"Turbulence: Remixes + Bonus Beats"
by Eduardo Navas;
translated by Lucrezia Cippitelli, Francesca De Nicolò, Raquel Herrera, Brenda Banda Corona & Ignacio Nieto.
Turbulence is also part of the history of remix culture. Generally speaking, remix culture can be defined as the global activity consisting of the creative and efficient exchange of information made possible by digital technologies that is supported by the practice of cut/copy and paste. >>>
"Narrating with New Media: What Happened with What has Happened?"
by Belén Gache
Translated from the Spanish by Raquel Herrera
Edited by Jo-Anne Green, Helen Thorington and Eduardo Navas
on narrative structures, ideologies and strategies
There has been much talk about the relations between printed books, modernity and metaphysics; and about the relation between new writing applications and philosophical schools such as poststructuralism and deconstruction. The fact is that electronic writing applications involve a new way of writing and narrating, a new grammar and a new semiotics. >>>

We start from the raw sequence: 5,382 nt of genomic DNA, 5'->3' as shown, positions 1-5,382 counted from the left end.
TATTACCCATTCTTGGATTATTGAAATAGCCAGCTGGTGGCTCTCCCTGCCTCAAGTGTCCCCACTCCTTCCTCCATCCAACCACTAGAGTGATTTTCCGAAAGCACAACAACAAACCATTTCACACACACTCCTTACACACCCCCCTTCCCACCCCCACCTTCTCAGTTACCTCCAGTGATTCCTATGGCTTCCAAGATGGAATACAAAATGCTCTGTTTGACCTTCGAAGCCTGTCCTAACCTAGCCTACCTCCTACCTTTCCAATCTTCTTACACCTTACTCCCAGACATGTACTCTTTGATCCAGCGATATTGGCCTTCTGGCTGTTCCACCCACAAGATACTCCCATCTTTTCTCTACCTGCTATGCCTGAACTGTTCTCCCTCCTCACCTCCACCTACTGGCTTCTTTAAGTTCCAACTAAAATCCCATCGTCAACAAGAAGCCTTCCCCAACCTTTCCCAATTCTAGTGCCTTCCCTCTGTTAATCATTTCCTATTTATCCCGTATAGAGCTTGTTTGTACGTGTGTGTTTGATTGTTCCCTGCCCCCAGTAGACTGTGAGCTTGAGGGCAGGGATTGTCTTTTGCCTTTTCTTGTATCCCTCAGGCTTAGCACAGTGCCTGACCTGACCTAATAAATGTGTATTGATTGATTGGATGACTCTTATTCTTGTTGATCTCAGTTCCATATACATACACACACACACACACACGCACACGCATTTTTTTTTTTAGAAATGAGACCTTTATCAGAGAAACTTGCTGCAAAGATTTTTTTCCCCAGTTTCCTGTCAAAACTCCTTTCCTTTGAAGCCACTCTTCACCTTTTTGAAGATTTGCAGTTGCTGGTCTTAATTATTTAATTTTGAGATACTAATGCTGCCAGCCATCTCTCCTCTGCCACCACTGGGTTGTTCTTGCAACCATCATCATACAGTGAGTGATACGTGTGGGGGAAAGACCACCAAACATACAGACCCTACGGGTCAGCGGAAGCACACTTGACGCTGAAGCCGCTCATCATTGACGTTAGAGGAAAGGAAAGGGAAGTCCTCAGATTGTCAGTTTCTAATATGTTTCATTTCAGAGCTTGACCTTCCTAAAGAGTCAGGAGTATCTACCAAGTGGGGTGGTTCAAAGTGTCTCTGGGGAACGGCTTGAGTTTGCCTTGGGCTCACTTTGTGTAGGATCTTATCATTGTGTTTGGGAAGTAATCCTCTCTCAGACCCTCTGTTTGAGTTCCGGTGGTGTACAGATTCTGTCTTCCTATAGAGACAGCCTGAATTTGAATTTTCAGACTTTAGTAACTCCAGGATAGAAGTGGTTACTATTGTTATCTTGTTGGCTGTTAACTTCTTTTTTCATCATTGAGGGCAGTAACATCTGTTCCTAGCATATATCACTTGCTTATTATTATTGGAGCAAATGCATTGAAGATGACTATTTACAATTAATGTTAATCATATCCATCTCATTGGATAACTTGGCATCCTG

Digital Event 2007
Por Jorge Marulanda
The appearance of the term "NetArt" (Vuc Cosic, 1995) paves the way for art that undertake processes which function only in the net and whose topic is the net. This fact turns the device into an exploration camp, in which artistic action must achieve a globalized expression, must work in an environment based on freedom of access and where user intervention becomes categorical. >>>
Artistas Latinos Making Global Art
Por Laura Baigorri
Hasta ahora las artes plásticas y audiovisuales han catalogado un arte latino que desarrolla una conciencia social autóctona y también existe un mercado de arte latino, con unos canales de difusión y una dependencia económica específica. Pero el arte latino no tiene sentido en la red, un entorno concebido como el paraíso del no-lugar, la compartición, la dilución, el canibalismo, la contaminación y el equívoco. >>>